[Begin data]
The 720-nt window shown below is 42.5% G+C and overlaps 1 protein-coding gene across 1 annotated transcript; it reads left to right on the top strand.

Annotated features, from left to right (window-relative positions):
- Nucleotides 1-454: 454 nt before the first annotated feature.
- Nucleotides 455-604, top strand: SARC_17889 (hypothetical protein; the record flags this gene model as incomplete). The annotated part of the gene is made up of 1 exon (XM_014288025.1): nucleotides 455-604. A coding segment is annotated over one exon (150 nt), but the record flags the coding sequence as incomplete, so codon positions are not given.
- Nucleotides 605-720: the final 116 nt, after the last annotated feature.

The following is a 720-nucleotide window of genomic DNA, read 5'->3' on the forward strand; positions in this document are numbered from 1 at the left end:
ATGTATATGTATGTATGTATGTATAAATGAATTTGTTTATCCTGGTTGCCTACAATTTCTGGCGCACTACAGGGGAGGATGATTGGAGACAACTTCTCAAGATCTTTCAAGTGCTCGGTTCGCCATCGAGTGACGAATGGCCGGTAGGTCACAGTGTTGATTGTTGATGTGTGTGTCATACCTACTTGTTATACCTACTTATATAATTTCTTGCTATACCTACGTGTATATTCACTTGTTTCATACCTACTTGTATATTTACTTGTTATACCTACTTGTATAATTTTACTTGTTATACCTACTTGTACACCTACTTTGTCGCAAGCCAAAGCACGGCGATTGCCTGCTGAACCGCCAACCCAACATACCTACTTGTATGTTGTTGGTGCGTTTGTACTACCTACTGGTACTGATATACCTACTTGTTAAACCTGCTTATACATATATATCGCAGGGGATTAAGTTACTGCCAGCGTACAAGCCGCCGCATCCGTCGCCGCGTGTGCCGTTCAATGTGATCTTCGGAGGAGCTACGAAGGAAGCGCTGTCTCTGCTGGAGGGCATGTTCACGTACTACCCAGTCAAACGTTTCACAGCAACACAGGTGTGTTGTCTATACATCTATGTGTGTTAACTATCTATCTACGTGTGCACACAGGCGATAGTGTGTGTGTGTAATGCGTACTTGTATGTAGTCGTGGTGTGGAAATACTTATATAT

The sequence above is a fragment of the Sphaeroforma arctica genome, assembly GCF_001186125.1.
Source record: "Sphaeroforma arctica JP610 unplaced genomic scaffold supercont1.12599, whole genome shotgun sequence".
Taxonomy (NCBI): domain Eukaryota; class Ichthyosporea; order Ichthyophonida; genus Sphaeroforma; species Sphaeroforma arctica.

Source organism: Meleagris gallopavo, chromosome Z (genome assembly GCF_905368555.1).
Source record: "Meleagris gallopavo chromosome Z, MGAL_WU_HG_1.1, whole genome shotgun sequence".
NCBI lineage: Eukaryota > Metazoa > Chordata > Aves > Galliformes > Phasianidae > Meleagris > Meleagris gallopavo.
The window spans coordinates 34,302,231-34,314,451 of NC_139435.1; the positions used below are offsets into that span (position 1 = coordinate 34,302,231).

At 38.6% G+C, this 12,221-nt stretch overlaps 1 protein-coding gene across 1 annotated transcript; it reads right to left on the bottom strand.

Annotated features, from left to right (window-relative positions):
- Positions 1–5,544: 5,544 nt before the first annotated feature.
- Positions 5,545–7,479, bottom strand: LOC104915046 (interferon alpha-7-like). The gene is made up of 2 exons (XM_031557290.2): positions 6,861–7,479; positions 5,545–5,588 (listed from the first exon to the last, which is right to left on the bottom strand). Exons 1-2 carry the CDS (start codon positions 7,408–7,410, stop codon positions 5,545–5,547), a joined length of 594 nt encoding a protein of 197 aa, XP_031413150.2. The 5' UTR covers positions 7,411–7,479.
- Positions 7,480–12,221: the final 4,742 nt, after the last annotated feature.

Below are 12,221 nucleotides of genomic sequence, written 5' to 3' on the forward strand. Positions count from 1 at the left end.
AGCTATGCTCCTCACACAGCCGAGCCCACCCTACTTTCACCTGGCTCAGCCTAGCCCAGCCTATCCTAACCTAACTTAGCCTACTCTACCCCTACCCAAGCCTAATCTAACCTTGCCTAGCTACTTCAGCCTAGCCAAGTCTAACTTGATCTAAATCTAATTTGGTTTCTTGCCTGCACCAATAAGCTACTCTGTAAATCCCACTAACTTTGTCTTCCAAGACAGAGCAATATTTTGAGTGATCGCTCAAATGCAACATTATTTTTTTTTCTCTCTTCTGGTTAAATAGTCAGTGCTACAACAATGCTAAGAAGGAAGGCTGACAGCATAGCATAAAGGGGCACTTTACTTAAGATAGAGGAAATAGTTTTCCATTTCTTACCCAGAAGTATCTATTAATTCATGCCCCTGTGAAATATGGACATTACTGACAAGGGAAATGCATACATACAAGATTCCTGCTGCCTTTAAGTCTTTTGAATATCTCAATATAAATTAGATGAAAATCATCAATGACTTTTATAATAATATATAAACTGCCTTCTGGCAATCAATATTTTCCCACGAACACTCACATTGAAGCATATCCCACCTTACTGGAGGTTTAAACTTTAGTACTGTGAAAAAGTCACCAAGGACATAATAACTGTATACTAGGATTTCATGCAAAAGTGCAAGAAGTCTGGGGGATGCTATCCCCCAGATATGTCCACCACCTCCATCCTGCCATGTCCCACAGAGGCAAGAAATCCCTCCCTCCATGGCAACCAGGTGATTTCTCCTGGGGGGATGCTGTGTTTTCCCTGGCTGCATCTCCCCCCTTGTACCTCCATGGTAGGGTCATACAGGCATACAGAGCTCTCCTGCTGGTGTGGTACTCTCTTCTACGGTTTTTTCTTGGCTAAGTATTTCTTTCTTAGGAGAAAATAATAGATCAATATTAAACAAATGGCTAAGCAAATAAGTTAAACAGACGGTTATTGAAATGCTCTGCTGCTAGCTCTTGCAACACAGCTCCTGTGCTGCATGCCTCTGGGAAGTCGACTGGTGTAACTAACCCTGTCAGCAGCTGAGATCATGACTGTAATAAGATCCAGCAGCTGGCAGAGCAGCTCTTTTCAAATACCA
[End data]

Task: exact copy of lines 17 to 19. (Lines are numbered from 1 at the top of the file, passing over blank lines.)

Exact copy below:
- Positions 1–5,544: 5,544 nt before the first annotated feature.
- Positions 5,545–7,479, bottom strand: LOC104915046 (interferon alpha-7-like). The gene is made up of 2 exons (XM_031557290.2): positions 6,861–7,479; positions 5,545–5,588 (listed from the first exon to the last, which is right to left on the bottom strand). Exons 1-2 carry the CDS (start codon positions 7,408–7,410, stop codon positions 5,545–5,547), a joined length of 594 nt encoding a protein of 197 aa, XP_031413150.2. The 5' UTR covers positions 7,411–7,479.
- Positions 7,480–12,221: the final 4,742 nt, after the last annotated feature.